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A week is a unit of time longer than a day and shorter than a month. In most modern calendars, including the Gregorian Calendar, the week is a period of seven days, making it the longest conventionally used time unit that contains a fixed number of days. Although having no direct astronomical basis, it is widely used as a unit of time.

Weeks can be thought of as forming an independent continuous calendar running in parallel with various other calendars. However, some calendars have been designed so that a given date occurs on the same day of the week each year. This can be done by making the week dependent on the year, with some days each year that do not belong to any week: the proposed World calendar has 52 weeks and 1 or 2 extra days each year, while the French Revolutionary Calendar had 36 weeks of 10 days and 5 or 6 extra days. The year can also be made dependent on the week: the former Icelandic calendar had years of 52 or 53 weeks.

The article days of the week covers in detail the order and names of the days of the week.


Origin of the seven-day week

The ancient Babylonians are known to have observed a seven-day week; each day dedicated to a different deity. The significance of seven comes from Babylonian astronomy. There are the seven heavenly bodies or luminaries normally visible to the naked eye (the Sun, Moon, and 5 visible planets), and they associated each with a deity. Babylonian use of the seven-day week may have influenced other cultures of the Eastern Mediterranean and the Middle East. The biblical account of the creation also includes a seven-day week; according to which God laboured for six days and rested on the seventh, and the Ten Commandments which contained God's instruction to observe the week.

Others speculate that the fixed 7-day period is a simplification of 1/4 of a lunar month.

Later use of the week

Various groups of citizens of the Roman Empire adopted the week, especially those who had spent time in the eastern parts of the empire, such as Egypt, where the 7-day week was in use. Contemporaneously, Christians, following the biblical instruction, spread the week's use along with their religion.

As the early Christians evolved from being Jewish to being a distinct group, various groups evolved from celebrating both the Jewish Sabbath (Saturday) and the first day or the Lord's Day (Sunday), to celebrating only Sunday. See: Sabbath (Christian); Shabbat (Jewish).

In the early 4th century, the Roman Emperor Constantine regulated the use of the week due to a problem of the myriad uses of various days for religious observance, and established Sunday as the day for religious observance and rest for all groups, not just those Christians and others who were already observing Sunday.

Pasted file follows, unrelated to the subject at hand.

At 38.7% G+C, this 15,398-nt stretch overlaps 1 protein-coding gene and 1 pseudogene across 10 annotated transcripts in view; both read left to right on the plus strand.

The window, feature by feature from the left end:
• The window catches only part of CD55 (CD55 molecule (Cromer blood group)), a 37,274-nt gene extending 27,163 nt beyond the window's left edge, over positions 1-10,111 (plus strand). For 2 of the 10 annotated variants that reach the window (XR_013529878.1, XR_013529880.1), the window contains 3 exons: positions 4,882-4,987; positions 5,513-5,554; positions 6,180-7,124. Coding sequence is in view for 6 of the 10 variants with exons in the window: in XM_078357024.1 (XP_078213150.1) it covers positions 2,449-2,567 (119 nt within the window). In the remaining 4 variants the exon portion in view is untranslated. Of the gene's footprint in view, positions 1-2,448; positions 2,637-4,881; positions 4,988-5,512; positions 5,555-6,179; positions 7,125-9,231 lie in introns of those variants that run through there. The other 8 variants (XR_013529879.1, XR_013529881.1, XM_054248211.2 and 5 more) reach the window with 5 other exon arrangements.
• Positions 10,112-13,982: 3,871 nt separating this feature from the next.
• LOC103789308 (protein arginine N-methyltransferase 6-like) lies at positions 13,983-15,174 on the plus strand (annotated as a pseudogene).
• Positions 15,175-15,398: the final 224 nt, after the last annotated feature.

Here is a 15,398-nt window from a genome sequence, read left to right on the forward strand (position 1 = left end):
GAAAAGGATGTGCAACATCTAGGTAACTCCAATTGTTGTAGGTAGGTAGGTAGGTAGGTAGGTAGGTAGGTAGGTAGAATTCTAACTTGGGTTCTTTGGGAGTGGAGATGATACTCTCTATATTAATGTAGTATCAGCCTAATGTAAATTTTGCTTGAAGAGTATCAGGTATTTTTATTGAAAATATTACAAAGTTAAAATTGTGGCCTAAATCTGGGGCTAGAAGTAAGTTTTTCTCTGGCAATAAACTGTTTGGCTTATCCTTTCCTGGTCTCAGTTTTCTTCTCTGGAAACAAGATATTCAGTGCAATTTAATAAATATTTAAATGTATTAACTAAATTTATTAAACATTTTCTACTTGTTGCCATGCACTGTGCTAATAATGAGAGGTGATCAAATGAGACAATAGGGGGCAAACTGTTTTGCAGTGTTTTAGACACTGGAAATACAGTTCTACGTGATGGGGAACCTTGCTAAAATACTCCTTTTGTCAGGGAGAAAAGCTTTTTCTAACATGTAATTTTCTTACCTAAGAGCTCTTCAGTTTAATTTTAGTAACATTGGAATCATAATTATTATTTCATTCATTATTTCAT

The Jews retained their (at least) 800-year-old tradition of Saturday observance. Later, after the establishment of Islam, Friday became that religion's day of observance -- however the Islamic week still begins on Sunday and ends on Saturday, just like the Jewish-Christian week.

The 7-day week soon became a practice among Christians, Jews, and Muslims. Following European colonization and the subsequent rise of global corporate business, the 7-day week has become universal in keeping time, even in cultures that did not practise it before.

Facts and figures

  • 1 week = 7 days
  • 1 week = 168 hours = 10,080 minutes = 604,800 seconds (except at daylight saving time transitions or leap seconds)
  • 1 year = 52 weeks + 1 day (2 days in a leap year)
  • 1 week = 23% of an average month (almost exactly)

In a Gregorian mean year there are exactly 365.2425 days, and thus exactly 52.1775 weeks (unlike the Julian year of 365.25 days, which does not divide evenly into weeks). There are exactly 20871 weeks in 400 Gregorian years, so 25 December 1601 was a Tuesday just like 25 December 2001.

A system of Dominical letters has been used to determine the day of week in the Gregorian or the Julian calendar.

ISO 8601 includes a numbering system for weeks; each week is associated with the year in which Thursday occurs. Thus, for example, week 1 of 2004 (2004W01) ran from Monday 29 December 2003 (2003-12-29), to Sunday, 4 January 2004 (2004-01-04). The highest week number in a year may be 52 or 53. This style of numbering is commonly used (for example, by businesses) in some European countries, but rare elsewhere.

See also

External links

  • The Mysterious 7-Day Cycle


  • Falk, Michael (1999). "Astronomical Names for the Days of the Week", Journal of the Royal Astronomical Society of Canada , Vol. 93, p.122. 1999JRASC..93..122F. [1]

Last updated: 02-11-2005 01:31:42
Last updated: 02-27-2005 18:47:33